When we support transition-age foster youth, we are also supporting our communities. Our communities are stronger when we make sure that everyone, including transition-age foster youth, is connected to one another.
With the right support, a stable home, and the right skills, young people are able and ready to fulfill their educational, career, and lifelong well-being goals. The ultimate aim of this work is to erase any disparities in education, employment and well-being that affect transition-age foster youth. We focus on investing in direct services for foster youth and their caregivers, in systems change efforts, in building the field, and in research and evaluation.
Part of our approach includes close collaboration with our Opportunity Youth work, helping set up adolescents for success and well-being into adulthood by actively involving young people and employers in industries with meaningful career pathways.
Our Current Focus
- Amplify transition-age youth (ages 14-26) experience, voice, and input
- Advance an equity focus on expectant and parenting foster youth, foster youth who have been commercially and sexually exploited, and LGBTQ+ TAY
- Recruit, retain, and equip caregivers to succeed
- Advance national momentum through partnership, collaboration, and data-sharing
By supporting the healthy physical, psychological, and emotional development of transition-age foster youth, we help them become successful adults. Programs that offer financial assistance, life skills, access to mental health services and ongoing supportive relationships improve transition-age foster youth’s overall well-being in the long-term.
We have focused our efforts on supporting transition-age foster youth in Los Angeles and New York. In 2021, we will expand to a third U.S. city, and we will apply a racial equity lens to our selection criteria.
The following vital elements reinforce our work:
- Ensure transition-age youth in foster care have the agency and power to participate in and contribute to the decisions that directly impact their lives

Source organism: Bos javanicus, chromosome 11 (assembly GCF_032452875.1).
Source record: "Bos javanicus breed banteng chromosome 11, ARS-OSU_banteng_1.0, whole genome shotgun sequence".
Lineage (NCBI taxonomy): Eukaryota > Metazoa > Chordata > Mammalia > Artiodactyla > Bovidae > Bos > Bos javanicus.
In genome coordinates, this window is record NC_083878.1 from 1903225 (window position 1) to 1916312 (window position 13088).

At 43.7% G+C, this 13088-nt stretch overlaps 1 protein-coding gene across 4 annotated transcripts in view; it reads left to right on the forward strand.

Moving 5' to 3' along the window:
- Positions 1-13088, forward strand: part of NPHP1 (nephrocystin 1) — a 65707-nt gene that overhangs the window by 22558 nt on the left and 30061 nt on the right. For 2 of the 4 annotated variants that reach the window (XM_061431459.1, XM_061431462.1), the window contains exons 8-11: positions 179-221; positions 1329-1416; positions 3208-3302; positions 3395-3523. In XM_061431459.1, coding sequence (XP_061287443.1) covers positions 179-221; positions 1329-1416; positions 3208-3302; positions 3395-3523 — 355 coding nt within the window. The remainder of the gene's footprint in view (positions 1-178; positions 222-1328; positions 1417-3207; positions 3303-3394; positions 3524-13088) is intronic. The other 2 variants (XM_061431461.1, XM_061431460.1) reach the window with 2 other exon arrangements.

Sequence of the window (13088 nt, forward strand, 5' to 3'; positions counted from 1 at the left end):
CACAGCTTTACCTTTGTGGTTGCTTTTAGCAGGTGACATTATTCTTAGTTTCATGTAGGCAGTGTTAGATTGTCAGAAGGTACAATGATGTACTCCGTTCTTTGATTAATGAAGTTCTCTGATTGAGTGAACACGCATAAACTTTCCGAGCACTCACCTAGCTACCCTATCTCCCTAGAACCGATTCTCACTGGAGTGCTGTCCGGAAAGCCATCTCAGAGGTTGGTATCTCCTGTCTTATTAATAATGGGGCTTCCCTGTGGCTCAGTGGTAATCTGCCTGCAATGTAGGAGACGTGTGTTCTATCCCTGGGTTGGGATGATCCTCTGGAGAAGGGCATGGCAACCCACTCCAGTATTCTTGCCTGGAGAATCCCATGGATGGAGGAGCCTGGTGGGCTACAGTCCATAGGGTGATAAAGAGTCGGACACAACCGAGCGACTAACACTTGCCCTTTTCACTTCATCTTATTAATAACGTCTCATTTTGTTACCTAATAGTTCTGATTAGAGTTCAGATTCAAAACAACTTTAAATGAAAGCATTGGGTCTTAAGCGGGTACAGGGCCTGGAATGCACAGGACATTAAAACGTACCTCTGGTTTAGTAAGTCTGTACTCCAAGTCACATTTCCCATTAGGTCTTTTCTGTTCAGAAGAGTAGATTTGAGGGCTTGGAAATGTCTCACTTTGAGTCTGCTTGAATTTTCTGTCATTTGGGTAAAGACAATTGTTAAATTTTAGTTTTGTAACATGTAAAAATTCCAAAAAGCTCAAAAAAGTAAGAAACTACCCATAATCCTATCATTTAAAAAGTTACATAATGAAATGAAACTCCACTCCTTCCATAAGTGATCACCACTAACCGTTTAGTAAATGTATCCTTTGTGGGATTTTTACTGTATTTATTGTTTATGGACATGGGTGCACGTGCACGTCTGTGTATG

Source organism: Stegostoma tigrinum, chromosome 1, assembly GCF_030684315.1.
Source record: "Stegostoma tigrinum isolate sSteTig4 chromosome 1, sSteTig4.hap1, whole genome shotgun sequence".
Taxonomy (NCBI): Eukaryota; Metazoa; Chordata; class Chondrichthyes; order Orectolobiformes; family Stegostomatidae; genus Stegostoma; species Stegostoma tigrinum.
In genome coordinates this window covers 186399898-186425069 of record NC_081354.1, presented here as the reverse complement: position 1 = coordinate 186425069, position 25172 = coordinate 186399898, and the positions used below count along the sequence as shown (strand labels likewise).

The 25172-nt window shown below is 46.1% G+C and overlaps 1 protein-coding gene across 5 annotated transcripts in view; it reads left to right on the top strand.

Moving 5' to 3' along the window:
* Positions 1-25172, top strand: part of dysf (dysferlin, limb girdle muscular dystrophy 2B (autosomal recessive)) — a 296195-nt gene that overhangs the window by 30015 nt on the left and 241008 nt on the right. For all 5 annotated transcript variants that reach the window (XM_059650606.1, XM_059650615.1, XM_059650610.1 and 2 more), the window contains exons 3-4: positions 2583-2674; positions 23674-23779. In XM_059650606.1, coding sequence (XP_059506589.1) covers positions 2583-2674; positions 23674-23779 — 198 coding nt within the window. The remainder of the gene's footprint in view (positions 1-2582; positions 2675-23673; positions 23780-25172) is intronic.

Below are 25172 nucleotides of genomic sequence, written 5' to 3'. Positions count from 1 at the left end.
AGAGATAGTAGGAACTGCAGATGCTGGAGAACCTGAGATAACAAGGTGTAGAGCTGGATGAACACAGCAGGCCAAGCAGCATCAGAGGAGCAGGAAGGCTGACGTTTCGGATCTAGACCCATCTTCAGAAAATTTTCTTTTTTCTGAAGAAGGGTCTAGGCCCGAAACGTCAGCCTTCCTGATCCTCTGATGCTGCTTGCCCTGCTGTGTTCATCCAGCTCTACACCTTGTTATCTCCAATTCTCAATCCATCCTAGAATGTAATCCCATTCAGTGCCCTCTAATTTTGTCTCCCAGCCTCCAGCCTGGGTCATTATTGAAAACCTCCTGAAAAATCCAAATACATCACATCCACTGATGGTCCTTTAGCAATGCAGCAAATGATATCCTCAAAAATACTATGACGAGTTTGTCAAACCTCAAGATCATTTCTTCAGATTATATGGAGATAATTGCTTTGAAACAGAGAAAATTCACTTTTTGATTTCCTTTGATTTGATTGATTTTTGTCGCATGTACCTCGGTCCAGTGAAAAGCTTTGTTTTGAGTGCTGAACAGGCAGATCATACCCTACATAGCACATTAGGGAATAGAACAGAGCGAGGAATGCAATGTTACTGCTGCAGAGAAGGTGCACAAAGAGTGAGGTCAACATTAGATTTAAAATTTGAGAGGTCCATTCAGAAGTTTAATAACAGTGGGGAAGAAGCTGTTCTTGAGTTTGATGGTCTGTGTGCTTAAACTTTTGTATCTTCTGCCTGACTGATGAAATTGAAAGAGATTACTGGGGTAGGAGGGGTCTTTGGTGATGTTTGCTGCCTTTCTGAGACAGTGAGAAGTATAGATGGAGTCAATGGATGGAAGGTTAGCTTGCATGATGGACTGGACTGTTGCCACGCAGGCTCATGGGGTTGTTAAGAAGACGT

- Address the systemic inequality and marginalization of youth and families of color in the child welfare system
- Focus on healthy emotional and psychological development
- Support tailored educational programs for transition-age youth in foster care
- Increase stable placement and housing with a strong preference for kin as caretakers
- Engage federal, state, and city-specific policymakers with quality TAY-focused data to inform funding decisions
- Work to link systems across agencies and locations
- Provide robust training and services in reproductive health and parenting using a two-generation approach to address the needs of parents and their children simultaneously
- Support young people of color, young people who have been commercially exploited (80-90% of CSECY have interacted with the child welfare system and they are disproportionately African American, Native American, and LGBTQ), and young women who are pregnant (pregnant and parenting youth: 33% of girls transitioning out of foster care become pregnant by age 17 and 50% by age 19).
The Impact of the Work: Transition-Age Youth Exit Foster Care Successfully
As transition-age youth move from teenagers to adults, their needs are the same as other young adult needs: opportunities to stay plugged into the resources and relationships for ongoing success. When we effectively meet their needs, TAY can lead the kind of healthy, meaningful, and thriving lives they most desire, and that can make communities whole.